Duck and Cover Video

Duck and Cover Video

"This is an official Civil Defense film produced in co-operation with the Federal Civil Defense Administration and in consultation with the safety commission of the National Education Association." "This film was produced in co-operation with the public schools of Astoria and New York, New York." Through animation, focuses on the steps to be taken for maximum safety in the street or in school in the event of an enemy attack by atomic or other weapons. (Library of Congress)

Citation (Chicago Style): 

United States. Office of Civil Defense. "Duck and Cover." 1951. Film, video. From Library of Congress, Motion Picture, Broadcasting And Recorded Sound Division. https://www.loc.gov/item/mbrs01836081/ (accessed August 9, 2018).

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Usage Statement: 

Public Domain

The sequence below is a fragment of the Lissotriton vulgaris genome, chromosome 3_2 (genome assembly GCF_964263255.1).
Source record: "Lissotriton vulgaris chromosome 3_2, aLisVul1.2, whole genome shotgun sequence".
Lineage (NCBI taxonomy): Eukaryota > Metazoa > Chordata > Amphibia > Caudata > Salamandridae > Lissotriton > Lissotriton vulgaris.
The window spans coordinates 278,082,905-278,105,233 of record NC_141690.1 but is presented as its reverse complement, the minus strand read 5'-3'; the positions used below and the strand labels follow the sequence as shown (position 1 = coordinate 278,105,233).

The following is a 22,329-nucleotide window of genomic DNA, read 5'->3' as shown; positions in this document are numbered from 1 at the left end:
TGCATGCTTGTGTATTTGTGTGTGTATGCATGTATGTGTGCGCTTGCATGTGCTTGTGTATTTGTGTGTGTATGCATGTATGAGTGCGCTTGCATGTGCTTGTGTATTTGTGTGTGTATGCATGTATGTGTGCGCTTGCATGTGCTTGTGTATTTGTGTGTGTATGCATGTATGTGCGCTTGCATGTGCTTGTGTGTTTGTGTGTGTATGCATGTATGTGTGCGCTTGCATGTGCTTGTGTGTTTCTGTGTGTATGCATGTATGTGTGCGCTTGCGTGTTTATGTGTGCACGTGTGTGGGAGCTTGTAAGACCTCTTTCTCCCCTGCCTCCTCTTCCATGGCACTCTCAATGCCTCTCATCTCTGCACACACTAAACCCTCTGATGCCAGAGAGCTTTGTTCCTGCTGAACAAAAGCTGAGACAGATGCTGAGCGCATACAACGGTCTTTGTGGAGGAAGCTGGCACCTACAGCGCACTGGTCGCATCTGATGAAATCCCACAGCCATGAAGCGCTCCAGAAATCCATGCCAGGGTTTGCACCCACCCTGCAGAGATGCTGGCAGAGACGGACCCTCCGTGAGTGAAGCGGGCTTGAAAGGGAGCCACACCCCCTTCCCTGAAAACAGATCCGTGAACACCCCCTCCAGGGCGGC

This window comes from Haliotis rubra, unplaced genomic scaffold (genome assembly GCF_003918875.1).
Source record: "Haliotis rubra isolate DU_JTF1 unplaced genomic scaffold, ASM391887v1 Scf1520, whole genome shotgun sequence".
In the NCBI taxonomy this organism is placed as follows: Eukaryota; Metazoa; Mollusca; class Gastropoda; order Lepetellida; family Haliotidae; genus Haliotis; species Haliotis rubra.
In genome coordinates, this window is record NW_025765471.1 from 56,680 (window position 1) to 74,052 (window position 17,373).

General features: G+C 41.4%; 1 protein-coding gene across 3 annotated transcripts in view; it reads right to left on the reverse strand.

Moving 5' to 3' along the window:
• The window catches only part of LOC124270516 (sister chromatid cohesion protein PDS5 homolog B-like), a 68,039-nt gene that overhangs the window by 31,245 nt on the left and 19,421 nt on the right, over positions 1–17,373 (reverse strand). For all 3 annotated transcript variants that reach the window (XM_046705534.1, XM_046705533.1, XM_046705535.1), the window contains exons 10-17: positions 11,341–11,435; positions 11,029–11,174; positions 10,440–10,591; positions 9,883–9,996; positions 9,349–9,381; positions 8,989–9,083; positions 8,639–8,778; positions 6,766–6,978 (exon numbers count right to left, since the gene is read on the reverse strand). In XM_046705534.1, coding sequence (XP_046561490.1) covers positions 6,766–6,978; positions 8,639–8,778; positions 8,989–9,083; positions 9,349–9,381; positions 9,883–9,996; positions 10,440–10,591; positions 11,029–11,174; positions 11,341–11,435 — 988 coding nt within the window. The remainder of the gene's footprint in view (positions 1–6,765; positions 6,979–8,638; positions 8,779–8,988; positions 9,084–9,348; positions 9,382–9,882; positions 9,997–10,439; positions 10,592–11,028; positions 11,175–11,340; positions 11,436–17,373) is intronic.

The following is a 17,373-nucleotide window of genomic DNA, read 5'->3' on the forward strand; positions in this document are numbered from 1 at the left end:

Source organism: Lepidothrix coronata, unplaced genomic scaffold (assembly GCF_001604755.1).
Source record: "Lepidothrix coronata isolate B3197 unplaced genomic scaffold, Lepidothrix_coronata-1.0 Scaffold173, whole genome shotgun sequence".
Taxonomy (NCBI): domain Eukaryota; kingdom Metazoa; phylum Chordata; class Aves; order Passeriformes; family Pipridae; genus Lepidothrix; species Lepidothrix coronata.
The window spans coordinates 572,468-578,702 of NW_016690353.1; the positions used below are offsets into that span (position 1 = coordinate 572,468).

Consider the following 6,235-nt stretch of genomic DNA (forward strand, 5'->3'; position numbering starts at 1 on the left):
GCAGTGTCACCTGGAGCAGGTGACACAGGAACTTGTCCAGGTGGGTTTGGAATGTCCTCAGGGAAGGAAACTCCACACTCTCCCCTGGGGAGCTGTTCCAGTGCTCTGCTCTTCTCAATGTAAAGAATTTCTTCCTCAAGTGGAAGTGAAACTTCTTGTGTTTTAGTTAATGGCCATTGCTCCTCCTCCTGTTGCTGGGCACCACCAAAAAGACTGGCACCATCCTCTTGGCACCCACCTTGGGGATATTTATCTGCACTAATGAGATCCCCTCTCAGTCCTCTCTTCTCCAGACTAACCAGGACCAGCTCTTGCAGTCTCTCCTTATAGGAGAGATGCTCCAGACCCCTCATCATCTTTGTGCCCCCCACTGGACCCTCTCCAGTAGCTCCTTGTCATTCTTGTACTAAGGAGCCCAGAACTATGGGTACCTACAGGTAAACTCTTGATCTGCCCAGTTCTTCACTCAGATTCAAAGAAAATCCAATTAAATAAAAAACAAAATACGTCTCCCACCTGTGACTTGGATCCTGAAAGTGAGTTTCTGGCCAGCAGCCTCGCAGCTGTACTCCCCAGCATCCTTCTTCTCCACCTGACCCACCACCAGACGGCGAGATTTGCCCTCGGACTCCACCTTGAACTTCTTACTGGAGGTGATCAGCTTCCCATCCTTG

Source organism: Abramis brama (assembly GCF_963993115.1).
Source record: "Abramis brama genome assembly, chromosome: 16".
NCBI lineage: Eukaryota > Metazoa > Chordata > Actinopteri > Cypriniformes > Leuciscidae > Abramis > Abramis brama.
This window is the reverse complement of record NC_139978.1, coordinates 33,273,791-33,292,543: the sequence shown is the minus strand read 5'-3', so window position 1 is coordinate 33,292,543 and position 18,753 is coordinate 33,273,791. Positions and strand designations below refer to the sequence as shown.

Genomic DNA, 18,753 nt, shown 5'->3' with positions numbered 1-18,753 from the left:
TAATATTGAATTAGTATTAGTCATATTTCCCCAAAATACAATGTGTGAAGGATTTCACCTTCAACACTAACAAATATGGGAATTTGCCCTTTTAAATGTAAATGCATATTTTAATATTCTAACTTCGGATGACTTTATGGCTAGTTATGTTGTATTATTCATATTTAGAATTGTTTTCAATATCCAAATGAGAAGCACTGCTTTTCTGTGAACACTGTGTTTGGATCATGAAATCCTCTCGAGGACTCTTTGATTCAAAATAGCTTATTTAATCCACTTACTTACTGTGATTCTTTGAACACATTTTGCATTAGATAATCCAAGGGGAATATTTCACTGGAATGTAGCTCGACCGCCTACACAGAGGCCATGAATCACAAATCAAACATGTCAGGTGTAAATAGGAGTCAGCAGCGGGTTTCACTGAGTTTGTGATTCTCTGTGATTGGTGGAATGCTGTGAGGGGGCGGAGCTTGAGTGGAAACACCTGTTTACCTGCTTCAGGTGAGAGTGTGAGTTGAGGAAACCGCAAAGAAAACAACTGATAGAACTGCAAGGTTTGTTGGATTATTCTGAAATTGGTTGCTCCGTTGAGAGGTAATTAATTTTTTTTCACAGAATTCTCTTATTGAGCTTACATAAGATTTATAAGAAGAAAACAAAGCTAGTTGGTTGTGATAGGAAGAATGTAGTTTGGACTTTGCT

Public Domain is a copyright term that is often used when talking about copyright for creative works. Under U.S. copyright raw, individual items that are in the public domain are items that are no longer protected by copyright law. This means that you do not need to request permission to re-use, re-publish or even change a copy of the item. Items enter the public domain under U.S. copyright law for a number of reasons: the original copyright may have expired; the item was created by the U.S. Federal Government or other governmental entity that views the things it creates as in the public domain; the work was never protected by copyright for some other reason related to how it was produced (for example, it was a speech that wasn't written down or recorded); or the work doesn't have enough originality to make it eligible for copyright protection.